Walking and Learning

A new study supports my idea that walking and learning are connected. Normally I found it boring to study Chinese flash cards. While walking, I found it pleasant. You could say walking made me more curious. Just standing on the treadmill didn’t have this effect.

The study divided men and women in their 60’s into two groups: (a) walking for 40 minutes/day and (b) stretching. At the end of the study, for persons in the walking group, part of the hippocampus — which is associated with learning — had grown. For persons in the other group, that part of the hippocampus got smaller. Several other parts of the brain, not associated with learning, did not differ between the groups.

3 Replies to “Walking and Learning”

  1. I wonder if growth of the hippocampus also occurs when walking is routine/mandatory–as in getting to a workplace–rather than for fun or even as part of an experiment when one might take a variety of routes.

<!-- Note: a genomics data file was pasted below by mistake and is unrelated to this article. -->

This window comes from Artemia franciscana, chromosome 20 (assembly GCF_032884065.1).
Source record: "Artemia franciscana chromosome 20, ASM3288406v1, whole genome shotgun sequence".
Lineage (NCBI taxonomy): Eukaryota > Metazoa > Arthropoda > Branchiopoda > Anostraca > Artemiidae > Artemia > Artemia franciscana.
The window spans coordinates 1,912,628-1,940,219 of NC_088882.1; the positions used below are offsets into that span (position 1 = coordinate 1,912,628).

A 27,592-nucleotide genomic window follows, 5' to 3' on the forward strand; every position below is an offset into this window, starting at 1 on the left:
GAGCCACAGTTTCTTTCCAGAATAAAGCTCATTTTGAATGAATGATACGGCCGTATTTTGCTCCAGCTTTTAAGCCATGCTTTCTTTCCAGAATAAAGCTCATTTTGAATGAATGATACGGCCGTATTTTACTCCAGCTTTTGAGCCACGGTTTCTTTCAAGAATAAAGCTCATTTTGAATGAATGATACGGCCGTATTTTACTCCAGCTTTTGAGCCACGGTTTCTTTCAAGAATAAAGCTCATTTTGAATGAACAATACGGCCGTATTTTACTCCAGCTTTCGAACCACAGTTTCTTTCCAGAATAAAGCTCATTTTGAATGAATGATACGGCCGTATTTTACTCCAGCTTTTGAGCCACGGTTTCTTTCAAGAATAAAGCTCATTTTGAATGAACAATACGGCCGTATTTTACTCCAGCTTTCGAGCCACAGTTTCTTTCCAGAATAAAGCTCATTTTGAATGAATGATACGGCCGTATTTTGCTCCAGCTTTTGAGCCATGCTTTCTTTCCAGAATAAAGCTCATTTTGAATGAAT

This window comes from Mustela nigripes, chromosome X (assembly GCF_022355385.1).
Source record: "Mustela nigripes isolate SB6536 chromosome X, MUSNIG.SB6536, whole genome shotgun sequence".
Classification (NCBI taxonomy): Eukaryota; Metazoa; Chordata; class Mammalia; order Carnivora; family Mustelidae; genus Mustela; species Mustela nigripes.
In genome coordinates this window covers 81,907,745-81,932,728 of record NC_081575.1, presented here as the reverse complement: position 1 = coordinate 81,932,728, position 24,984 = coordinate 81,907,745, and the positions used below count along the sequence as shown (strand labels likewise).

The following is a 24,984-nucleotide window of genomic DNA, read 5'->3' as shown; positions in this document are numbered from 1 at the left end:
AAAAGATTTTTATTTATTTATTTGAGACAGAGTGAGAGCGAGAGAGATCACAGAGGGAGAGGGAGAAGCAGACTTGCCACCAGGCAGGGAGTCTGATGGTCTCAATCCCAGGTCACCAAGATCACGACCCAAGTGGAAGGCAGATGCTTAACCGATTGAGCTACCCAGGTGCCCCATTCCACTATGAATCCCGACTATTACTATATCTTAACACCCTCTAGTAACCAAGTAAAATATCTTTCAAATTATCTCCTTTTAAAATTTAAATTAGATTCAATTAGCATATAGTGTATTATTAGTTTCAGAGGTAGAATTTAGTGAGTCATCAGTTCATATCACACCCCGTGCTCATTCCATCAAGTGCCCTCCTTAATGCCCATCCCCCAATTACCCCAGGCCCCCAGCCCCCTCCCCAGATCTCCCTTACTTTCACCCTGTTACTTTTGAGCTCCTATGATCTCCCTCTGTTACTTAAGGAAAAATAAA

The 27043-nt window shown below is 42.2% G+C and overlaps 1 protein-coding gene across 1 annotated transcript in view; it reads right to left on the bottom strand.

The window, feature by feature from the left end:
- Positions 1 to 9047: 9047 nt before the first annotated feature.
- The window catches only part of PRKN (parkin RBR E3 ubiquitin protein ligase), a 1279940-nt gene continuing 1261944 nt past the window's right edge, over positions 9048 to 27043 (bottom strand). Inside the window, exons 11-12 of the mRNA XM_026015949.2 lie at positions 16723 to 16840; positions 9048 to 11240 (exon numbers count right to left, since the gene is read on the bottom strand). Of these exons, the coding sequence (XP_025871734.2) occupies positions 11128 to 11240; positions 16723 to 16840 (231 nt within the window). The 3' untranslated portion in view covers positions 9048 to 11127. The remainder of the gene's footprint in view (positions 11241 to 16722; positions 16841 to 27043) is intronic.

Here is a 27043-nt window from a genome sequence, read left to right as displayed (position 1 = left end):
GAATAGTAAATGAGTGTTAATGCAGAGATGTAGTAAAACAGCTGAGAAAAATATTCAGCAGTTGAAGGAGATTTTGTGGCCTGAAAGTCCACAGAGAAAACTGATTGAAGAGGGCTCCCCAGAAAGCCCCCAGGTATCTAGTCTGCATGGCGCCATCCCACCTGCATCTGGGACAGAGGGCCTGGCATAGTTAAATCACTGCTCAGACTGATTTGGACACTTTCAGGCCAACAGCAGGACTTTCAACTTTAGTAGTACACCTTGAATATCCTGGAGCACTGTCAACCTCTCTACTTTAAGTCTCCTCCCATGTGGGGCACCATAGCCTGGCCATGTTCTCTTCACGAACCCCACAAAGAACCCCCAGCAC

2. Seth, in your other post you mention trying flashcards while walking around Tsinghua. Did you try this walking new routes, or walking routes you were familiar with?

    Similarly, have you tried walking routes you were familiar with and that had few people?

  3. Anthony, I walked around routes I was familiar with. Mostly I walked in a nearby park, which was flat and nearly empty of people. This allowed me to pay more attention to the flashcards. A treadmill is far better for this sort of learning because I don’t have to pay attention to anything else. I think I’m the first person to report such an effect — that learning dry facts, usually unpleasant, becomes pleasant while walking. I think the simplicity of the treadmill is why it was clear. My treadmill faces a blank wall. Surely I am not the first person to study while walking. I think ordinary walking is pleasant. I think it is much harder to notice a change from pleasant to more pleasant than a change from unpleasant to pleasant. Because treadmill walking (by itself, facing a blank wall) is slightly unpleasant, it made an increase in pleasantness easier to detect.

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